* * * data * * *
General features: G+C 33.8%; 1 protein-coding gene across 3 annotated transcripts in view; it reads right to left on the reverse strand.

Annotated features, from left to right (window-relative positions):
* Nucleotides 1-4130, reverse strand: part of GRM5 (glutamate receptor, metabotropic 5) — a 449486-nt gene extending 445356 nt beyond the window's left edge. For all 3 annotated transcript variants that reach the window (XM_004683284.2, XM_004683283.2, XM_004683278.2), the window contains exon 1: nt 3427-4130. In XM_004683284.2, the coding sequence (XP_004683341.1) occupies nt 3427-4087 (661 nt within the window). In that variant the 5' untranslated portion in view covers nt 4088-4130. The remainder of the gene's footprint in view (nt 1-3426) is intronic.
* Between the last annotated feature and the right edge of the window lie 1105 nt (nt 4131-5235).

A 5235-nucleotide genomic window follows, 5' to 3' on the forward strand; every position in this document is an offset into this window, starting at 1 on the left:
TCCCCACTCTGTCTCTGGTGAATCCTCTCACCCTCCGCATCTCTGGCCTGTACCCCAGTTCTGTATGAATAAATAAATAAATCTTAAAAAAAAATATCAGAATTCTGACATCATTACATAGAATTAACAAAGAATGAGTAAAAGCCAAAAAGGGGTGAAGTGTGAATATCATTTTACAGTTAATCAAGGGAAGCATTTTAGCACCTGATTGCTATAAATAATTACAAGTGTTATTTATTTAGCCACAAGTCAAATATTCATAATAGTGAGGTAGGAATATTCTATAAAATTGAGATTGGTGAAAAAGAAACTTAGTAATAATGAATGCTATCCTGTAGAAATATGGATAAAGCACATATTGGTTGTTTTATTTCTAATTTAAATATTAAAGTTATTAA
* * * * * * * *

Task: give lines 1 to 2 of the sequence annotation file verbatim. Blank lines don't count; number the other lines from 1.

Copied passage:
General features: G+C 33.8%; 1 protein-coding gene across 3 annotated transcripts in view; it reads right to left on the reverse strand.

Annotated features, from left to right (window-relative positions):